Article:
Resellers: Going down?

Discussion in 'Indie Business' started by Acord, Jun 5, 2009.

  1. Acord

    Acord New Member

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    http://www.sfgate.com/cgi-bin/article.cgi?f=/c/a/2009/06/04/BUDA17R8RG.DTL

    It seems that publishers are indeed taking offense to the reselling of software. I don't remember the argument(there must have been 1000 anti-piracy threads on this board) where I equivocated that if you treat something like property, one set of rules works, and if you treat it like data, another takes effect.

    When a reseller sells a used game, they make money while the developers/publishers make not a dime(not that can be proven) from that sale. So do games deserve to be treated as data and hence meta-property that must be handled a certain way despite the media it is printed on or are they to continue to be treated like physical property, which will null just about every EULA in existence and force developers and publishers to focus exclusively on a digital model to get the maximum benefit?

    I'm still waiting on the system where 1% of the data is run on servers only, so that pirates no longer have a full program to execute. I'm betting the day is coming though :)
     
  2. Pyabo

    Original Member

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    Come on, didn't you hear about OnLive... it's going to be 100% on the servers! <chuckle>
     
  3. Spiegel

    Spiegel New Member

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    Utter bull****...

    How can one say that a 10 hour game holds less sentimental value than a 45 min CD or a 1h30 movie???

    Perhaps its because in most CDs or a movies I buy I think that my money was worth it, but in most AAA games today I totally feel ripped off? Who's fault is that?
    Also when going online multiplayer people still have a reason to hold on to the game, but most games today are so enthralling in online multiplayer as watching the grass grow.
    Who's fault is this?

    The games? the Resellers? Or the developers that spent the last 3 years making yet another sequel that resembles 80% of the other AAA launches?

    When the resell market excuse goes down, when the pirate excuse goes down where do they turn to? "The movie industry is stealin money from developers?"

    I still don't have any new generation console because of this, almost no game today holds my interest enough to justify spendig 180 € on a xbox arcade system. If fact the only reason I would buy an Xbox would be to develop games to the Community.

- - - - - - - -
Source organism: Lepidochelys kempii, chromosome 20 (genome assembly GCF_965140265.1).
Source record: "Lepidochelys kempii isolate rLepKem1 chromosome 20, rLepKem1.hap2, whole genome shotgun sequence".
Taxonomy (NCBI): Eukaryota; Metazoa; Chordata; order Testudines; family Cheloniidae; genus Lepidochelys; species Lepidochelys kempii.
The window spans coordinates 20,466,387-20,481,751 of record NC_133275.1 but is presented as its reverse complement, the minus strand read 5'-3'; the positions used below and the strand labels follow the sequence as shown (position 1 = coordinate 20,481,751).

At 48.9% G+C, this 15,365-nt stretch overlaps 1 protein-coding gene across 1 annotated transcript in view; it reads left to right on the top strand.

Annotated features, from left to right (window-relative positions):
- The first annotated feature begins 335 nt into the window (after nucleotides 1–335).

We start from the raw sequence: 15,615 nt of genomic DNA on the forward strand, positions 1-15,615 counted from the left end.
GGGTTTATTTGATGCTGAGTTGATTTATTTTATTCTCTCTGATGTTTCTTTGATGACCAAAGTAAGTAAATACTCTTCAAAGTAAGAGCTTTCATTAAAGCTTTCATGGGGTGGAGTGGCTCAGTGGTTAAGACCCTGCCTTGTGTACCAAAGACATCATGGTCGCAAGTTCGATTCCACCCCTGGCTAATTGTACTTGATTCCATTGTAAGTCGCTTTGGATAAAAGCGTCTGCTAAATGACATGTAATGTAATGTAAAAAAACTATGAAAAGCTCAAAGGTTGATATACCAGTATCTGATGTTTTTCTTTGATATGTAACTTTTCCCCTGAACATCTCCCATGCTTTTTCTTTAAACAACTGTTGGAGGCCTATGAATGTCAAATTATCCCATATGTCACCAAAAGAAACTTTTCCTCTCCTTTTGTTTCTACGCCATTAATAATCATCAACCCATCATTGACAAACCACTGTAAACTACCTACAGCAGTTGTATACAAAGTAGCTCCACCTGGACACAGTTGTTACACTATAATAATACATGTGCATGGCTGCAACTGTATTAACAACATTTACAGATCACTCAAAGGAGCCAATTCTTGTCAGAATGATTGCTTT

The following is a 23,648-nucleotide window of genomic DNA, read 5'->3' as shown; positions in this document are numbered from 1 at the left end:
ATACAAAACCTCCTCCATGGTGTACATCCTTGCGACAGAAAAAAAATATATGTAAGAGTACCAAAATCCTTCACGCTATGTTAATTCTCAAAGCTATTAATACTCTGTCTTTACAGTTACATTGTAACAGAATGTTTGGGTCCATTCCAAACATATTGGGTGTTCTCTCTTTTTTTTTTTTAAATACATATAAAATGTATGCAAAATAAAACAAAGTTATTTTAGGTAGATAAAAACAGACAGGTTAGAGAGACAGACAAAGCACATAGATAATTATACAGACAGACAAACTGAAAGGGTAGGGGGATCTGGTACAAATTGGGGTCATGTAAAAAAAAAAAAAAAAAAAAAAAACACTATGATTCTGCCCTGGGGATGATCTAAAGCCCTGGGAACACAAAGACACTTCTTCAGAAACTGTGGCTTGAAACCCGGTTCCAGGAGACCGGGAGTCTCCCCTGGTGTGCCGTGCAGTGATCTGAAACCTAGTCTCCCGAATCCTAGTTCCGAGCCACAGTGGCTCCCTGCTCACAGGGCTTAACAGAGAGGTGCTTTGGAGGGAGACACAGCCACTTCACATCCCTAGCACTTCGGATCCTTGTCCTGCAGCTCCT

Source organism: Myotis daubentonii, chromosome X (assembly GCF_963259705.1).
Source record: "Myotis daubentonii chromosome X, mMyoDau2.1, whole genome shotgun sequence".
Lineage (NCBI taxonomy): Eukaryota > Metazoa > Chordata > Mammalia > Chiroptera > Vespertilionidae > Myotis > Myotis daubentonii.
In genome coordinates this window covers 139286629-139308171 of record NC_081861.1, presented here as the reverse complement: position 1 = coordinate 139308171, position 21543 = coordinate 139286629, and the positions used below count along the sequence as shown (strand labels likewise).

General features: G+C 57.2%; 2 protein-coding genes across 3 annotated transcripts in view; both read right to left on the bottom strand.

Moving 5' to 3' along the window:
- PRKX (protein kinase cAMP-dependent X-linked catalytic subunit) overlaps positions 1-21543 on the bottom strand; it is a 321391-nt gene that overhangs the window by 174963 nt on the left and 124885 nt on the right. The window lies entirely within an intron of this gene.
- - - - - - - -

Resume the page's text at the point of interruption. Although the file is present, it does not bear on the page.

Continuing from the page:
And Im not going to enter the whole "I bought a something that qualifies as my property so Im entitled to sell it.. like lets say a car or a house", which alone demolishes their argument.
     
  4. Sybixsus

    Original Member

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    I don't remember seeing it, but I'm glad you restated it because it's an excellent - and often overlooked - point. To me, games are property, but that's just my view and I'm not rabid on it, but I do absolutely concede that you have to accept the argument that there is a valid right to resell if you're going to call it property. Equally, you have a real problem calling software piracy theft if you're viewing it as purely data to license. It's really becoming a computer offense like hacking or possibly a financial crime like fraud, but they're not crimes of property if software isn't property.

    I don't know if it will be via streaming video or what, but I do think that a 100% strict server/client data licensing solution is the inevitable end game. You can already buy almost every PC game as a download, and full console games are going to be available as downloads soon ( eg: new PSP, even Sony Online and XBLA ) These systems don't yet, but will one day, offer an almost complete solution against piracy, and the law will at some point be able to determine resale because there won't be two different distribution models as there currently are.

    I really like the digital model. As a hard-up developer I can't afford to turn away (good) retail publishers if they come banging on my door, but I really think digital distribution is good for everyone, and even better for the Indie. The playing field becomes much more level when the shelf space becomes unlimited. Ok, storefront shelfspace is still limited, but not shelf space in general.
     
  5. kevintrepanier

    Original Member Indie Author

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    Spiegel, I too was really shocked by that sentence. It does point to a radical problem of game development. I'm afraid that game development has become a lot more of a business than an art, in comparison to the music and movie industry which are still a business BASED on an art. Frankly I have not encountered much games that were worth replaying in the past few years. Mostly because a lot of games look identical, so if a player likes a particular "genre" of game, then he can discard and play another, which will be just as generic as the first.

    Where's the art nowadays???
     

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